The group meets at Dulan’s Soul Food Kitchen on Crenshaw.
By Megan Reed
Public speaking is a skill that can help many professionals, and there is no better place than Dulan’s on Crenshaw to develop that ability.
The Divine Nine Toastmasters hold their meetings at the soul food kitchen on the first and third Tuesday evenings of the month. Toastmasters International is a global organization that is designed to help people improve their abilities in giving verbal presentation, and to develop leadership skills.
The Divine Nine Toastmasters was created by members of the Los Angeles National Pan-Hellenic Council, which is a collaborative organization of historically African American, Greek-lettered fraternities and sororities. While this chapter was created by Divine Nine members, it is open to non-Greeks.
“What’s interesting about our club is that it’s pretty much people from all walks of life and from various careers,” said Nikiah Hawkins, chapter president. “Some people join because they have a fear of public speaking, and this provides them an opportunity to work on that in a more intimate environment.”
This group has informative, humorous, and energetic meetings while offering its members tips and feedback about their communication skills. The comments given are meant to inspire the members.
“After you do your speech, everybody claps,” Theodore King said. “They pump you up, and then they give you feedback. They give you constructive criticism on things that you need to improve upon.”
Members are taught the techniques of giving a speech, such as how to prepare for it, how to stand properly, and how to make eye contact with the audience.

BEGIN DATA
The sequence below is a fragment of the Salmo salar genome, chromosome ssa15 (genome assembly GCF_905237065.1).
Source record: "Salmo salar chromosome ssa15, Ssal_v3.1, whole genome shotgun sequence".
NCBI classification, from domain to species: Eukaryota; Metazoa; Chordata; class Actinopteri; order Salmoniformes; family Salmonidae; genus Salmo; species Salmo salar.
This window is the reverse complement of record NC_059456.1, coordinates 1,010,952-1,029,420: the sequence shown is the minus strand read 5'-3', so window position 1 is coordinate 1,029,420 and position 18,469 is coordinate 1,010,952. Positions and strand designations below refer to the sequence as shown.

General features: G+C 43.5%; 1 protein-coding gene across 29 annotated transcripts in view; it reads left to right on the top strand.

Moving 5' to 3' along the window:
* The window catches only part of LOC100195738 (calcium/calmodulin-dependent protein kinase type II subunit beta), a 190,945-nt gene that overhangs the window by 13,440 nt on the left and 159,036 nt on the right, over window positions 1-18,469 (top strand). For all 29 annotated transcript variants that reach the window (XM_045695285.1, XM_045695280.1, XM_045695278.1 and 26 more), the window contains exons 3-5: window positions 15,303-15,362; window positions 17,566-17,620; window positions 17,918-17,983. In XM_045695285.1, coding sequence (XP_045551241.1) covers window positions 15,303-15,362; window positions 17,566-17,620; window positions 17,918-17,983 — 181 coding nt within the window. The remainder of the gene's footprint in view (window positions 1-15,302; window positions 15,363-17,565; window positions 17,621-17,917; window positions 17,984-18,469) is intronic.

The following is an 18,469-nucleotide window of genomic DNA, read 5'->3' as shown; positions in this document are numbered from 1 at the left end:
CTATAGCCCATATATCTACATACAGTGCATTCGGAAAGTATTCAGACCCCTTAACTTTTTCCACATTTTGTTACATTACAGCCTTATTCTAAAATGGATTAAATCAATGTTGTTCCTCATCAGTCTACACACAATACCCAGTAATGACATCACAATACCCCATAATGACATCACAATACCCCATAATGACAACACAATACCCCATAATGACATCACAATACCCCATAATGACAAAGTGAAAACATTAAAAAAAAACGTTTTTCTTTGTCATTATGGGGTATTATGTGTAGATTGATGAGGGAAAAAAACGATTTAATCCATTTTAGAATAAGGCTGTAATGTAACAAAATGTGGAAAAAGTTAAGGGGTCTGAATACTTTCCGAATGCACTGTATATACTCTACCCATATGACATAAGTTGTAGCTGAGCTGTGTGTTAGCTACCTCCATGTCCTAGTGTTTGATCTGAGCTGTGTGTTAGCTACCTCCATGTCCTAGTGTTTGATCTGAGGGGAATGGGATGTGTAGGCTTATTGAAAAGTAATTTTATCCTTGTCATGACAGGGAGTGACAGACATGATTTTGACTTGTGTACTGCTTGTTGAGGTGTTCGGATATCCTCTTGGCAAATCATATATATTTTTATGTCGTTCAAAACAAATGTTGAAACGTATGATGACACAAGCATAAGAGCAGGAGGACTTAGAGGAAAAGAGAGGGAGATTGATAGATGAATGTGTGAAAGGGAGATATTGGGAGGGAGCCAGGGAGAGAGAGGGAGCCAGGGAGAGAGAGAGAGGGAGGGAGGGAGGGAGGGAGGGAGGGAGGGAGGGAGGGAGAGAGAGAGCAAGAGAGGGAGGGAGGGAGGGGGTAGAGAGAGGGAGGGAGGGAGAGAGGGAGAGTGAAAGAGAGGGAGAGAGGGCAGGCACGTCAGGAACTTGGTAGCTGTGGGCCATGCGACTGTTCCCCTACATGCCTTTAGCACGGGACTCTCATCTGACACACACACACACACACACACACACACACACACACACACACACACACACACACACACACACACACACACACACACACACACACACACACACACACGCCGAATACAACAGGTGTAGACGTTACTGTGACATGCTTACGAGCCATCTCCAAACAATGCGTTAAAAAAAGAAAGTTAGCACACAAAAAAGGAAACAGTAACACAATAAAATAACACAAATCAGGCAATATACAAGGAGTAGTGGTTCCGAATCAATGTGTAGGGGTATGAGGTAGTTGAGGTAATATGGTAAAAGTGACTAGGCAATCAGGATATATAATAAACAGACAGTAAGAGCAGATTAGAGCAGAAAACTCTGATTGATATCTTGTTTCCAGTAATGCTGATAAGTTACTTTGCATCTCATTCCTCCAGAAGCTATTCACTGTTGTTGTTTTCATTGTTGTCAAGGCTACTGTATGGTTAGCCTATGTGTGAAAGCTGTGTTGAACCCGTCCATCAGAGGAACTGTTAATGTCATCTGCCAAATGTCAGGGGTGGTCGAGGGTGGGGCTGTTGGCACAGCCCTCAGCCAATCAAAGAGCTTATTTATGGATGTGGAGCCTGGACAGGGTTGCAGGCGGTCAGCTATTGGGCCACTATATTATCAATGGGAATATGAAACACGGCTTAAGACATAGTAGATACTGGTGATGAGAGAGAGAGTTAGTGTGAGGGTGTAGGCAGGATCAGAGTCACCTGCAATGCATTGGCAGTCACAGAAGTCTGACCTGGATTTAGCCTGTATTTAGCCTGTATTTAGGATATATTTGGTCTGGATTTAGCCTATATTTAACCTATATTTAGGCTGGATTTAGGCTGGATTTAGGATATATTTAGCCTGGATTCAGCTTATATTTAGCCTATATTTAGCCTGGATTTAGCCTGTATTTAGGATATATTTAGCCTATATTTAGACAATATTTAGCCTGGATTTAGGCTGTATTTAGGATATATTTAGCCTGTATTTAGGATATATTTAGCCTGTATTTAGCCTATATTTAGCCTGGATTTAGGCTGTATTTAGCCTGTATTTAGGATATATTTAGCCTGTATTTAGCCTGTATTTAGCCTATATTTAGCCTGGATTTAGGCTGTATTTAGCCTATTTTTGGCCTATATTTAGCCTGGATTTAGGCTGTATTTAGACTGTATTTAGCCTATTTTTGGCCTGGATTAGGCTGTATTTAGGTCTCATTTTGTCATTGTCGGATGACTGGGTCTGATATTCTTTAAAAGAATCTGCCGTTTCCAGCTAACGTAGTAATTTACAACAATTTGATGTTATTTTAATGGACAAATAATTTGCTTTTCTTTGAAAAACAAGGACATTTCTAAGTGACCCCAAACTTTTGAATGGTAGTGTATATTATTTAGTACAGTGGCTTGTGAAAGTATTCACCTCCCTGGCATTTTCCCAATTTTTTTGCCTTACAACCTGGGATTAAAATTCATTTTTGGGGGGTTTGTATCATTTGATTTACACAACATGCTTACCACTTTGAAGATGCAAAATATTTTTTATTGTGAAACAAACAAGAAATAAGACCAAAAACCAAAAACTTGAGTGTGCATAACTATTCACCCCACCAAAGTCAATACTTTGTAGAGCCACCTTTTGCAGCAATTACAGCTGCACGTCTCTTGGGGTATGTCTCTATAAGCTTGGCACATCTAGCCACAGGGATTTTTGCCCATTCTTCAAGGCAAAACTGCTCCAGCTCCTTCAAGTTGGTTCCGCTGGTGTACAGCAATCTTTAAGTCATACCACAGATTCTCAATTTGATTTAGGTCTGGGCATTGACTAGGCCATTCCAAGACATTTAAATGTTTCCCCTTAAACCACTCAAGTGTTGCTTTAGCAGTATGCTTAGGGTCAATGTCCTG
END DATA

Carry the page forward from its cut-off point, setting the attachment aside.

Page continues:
Many people become nervous when giving speeches, which can make it difficult to communicate a message properly. Toastmasters gives its members the opportunity to overcome these issues.
“It helps you build the confidence to be able to stand in front of people and conduct meetings and give various presentations,” King said.
There are various type of speeches given during a typical meeting. Some speeches come from topics presented at the meeting, where speakers create two-minute speeches off the cuff. Other speeches are from topics that are given to the speaker well before the meeting. Those speeches are longer, and allow the person to prepare for it before the meeting.
Speaking for longer periods can seem like a tough task, but when a person is properly prepared, the time can move quickly on a ten-minute or longer speech.
“Sometimes you think that it’s a long time, but once you get going, you’re like ‘man, I can talk about this forever,’” King said.
Each meeting has a designated person who leads the agenda, which can help people who conduct meetings at their jobs. These meetings also prepare the members who participate in speech contests on a district and national level.